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From Hindupedia, the Hindu Encyclopedia

By Swami Harshananda

Bhiṣma (‘the terrible’)

The Mahābhārata, the bigger of the two epics of Hinduism and the greatest didactic poem of the world, has held up before us many a hero fit to be emulated if not adored. And, Bhīṣma, the grand-sire of the Kaurava race, is pre-eminent among them. Ranked as next only to Kṛṣṇa, considered as God-incarnate, Bhiṣma was not only the greatest of the warriors of his times, he was also a towering intellect and a paragon of virtues.

Originally a Vasu (one of the eight attendants of Indra) he was born, due to a curse, as the eighth son of the king Santanu in Gañgā, the river goddess. Gang! christened him as ‘Devavrata,’ brought him up well, got him well- educated and trained under the warrior-sage Paraśurāma and then handed him back to the king Santanu. The king took him to his capital, Hastināpura, and made him the Yuvarāja or the crown-prince.

One day, Santanu who had gone out hunting, fell in love with Satyavatī, the daughter of the chieftain of the fishermen. When he proposed to marry her, the chieftain laid the condition that the son that would be born in her should be the heir to the throne. The king obviously could not concede the demand as it would be a great injustice to Devavrata, who was the fittest heir anointed to be so. However, the lovelorn king could neither forget the girl nor consent to the condition laid by her father. This conflict had a devastating effect on him. When Devavrata noticed it and learnt of the details, he went to the chieftain, vowed before him that he would willingly abdicate his right over the kingdom, nor would he ever marry so that his progeny could never stake its claim over it. This terrible vow earned him the name ‘Bhīṣma,’ ‘the terrible’ which stuck.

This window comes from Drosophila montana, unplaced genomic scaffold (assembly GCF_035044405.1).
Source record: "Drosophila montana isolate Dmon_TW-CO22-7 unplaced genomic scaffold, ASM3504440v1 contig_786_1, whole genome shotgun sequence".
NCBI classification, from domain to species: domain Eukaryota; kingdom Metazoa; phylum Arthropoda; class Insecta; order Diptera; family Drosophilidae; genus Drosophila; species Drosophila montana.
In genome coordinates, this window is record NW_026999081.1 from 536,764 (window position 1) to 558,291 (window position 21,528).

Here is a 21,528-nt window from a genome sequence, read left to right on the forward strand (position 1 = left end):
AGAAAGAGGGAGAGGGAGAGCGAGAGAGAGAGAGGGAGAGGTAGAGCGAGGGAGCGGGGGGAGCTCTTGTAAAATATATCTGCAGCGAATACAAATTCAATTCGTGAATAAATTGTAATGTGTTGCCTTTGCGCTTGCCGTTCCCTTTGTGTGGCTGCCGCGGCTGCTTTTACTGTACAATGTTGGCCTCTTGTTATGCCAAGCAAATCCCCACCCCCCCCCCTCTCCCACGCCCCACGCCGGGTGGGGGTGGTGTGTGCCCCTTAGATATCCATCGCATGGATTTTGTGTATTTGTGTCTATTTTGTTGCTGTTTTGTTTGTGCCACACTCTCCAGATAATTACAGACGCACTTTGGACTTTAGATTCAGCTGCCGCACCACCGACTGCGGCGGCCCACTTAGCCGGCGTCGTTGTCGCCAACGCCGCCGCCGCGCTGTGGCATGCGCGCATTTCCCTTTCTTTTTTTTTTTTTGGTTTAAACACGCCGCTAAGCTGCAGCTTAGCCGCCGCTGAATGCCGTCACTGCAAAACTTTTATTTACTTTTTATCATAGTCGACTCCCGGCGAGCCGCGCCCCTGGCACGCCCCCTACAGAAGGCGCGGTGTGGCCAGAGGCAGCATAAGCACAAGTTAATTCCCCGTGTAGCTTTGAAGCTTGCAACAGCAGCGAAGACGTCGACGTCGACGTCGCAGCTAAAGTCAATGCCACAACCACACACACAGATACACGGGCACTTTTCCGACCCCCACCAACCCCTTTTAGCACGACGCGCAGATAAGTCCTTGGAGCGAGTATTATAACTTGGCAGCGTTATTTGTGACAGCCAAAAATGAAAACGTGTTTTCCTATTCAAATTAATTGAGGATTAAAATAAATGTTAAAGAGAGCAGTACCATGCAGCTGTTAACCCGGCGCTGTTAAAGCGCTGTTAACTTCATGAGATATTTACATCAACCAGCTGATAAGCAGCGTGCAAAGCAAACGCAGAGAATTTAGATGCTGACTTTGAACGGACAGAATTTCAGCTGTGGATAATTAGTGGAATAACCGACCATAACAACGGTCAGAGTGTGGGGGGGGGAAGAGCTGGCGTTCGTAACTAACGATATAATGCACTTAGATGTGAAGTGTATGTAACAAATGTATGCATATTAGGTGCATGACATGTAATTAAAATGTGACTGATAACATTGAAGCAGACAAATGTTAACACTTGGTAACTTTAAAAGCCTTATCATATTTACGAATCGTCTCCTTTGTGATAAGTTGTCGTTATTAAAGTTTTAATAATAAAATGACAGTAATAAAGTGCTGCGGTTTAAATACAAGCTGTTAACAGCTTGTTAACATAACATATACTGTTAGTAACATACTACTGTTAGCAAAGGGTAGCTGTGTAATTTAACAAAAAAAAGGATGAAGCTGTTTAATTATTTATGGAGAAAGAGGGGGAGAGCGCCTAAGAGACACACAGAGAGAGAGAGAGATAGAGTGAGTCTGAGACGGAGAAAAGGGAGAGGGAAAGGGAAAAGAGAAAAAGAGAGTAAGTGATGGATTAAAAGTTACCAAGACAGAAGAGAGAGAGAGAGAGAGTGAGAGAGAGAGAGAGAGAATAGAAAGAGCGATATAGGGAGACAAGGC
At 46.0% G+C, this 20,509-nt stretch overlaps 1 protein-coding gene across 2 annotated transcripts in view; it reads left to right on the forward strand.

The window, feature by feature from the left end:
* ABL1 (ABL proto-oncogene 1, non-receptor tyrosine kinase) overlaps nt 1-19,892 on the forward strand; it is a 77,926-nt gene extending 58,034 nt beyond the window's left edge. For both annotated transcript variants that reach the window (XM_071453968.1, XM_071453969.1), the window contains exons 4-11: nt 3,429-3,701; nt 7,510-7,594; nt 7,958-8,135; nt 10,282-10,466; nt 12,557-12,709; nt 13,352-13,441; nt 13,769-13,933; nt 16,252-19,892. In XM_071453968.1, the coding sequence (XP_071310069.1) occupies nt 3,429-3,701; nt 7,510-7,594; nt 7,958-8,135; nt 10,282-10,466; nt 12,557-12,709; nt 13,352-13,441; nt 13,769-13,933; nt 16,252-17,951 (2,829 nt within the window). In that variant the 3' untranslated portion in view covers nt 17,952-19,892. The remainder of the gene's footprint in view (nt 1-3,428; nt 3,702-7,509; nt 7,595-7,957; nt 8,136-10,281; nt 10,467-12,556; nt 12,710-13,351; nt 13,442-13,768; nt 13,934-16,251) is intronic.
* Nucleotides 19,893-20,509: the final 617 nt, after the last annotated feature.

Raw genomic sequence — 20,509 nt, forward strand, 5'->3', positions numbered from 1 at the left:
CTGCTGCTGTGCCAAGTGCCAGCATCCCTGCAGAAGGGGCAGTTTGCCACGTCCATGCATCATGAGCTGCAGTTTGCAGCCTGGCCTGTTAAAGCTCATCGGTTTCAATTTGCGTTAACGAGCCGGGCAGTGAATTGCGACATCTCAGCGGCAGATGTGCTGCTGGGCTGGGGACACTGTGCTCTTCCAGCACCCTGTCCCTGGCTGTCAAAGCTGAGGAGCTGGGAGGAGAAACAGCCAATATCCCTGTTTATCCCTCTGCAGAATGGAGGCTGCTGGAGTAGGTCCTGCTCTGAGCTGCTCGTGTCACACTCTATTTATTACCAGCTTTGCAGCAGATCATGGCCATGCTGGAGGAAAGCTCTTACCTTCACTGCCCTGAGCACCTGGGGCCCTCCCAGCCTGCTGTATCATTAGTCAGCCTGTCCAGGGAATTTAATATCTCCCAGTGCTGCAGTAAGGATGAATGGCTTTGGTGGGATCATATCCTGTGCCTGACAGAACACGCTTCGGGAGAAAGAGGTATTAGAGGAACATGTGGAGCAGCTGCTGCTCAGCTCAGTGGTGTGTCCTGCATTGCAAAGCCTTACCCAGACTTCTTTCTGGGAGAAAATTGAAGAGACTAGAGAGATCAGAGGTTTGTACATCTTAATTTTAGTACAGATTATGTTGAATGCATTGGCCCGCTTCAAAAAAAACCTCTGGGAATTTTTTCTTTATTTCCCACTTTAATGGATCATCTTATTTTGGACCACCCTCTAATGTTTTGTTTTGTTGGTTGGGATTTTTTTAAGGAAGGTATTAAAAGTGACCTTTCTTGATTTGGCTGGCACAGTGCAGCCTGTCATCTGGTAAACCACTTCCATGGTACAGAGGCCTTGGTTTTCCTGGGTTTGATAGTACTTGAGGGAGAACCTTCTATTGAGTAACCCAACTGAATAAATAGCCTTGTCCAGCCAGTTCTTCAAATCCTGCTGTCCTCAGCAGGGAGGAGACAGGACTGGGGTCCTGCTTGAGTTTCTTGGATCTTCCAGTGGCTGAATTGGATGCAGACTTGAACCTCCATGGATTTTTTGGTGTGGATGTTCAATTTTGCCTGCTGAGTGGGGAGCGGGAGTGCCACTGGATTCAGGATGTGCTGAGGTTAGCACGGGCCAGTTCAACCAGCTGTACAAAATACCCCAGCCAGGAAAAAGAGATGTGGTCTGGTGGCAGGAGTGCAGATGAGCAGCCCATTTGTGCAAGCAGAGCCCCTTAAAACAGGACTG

Santanu married satyavatī and begot two sons—Citrāṅgada and Vicitravīrya. Both of them died without issues. Then, at the request of Satyavatī and as per the ‘niyoga’ custom that was prevalent during those days, sage Vyāsa raised issues in Ambikā and Ambālikā the queens of Vicitravīrya. The two sons were named Dhṛtarāṣṭra and Pāṇḍu. The former was born blind.

Bhīṣma brought them up, got them married and, they in course of time, had their own children:

There was constant rivalry between these two groups of cousins, Duryodhana being the villain while Yudhiṣṭhira was the paragon of dharma. Duryodhana made several attempts to decimate the Pāndavas, but destiny always sided with the latter. Bhīṣma had quite a tough time in forging a working alliance between them and his sage counsels often had their effect and prevented many a crisis.

After the marriage of the Pāṇdavas with Draupadī, Bhīṣma was instrumental in recalling them from their self-imposed exile and returning them their share of the kingdom. The Pāṇdavas built a beautiful capital city and named it Indraprastha. However, Duryodhana succeeded in usurping their kingdom by jealous machinations and insulted Draupadī, the Pāṇḍava queen, in the open assembly. But their kingdom and wealth were restored to them by the intervention of the blind king Dhṛtarāṣṭra.

This truce was however short-lived. In a subsequent game of dice, Yudhiṣṭhira lost everything and when the Pāṇḍavas later demanded their kingdom back, as per the agreement, Duryodhana refused it, resulting in the well-known Kurukṣetra war. Bhīṣma was the first commander-in-chief of the Kaurava army. Though he fought valiantly he was ultimately downed by Arjuna. Since he had the special boon of dying at will, he chose to live on—though badly wounded—for a period of 58 days, till the uttarāyaṇa or the period of the northern solstice. At the behest of Kṛṣṇa, Bhīṣma gave a long discourse on the various aspects of dharma in answer to the questions raised by Yudhiṣṭhira. This section of the Mahā-bhārata known as the Sāntiparva is an invaluable source of dharma even now. He then gave up his body in yoga.


  • The Concise Encyclopedia of Hinduism, Swami Harshananda, Ram Krishna Math, Bangalore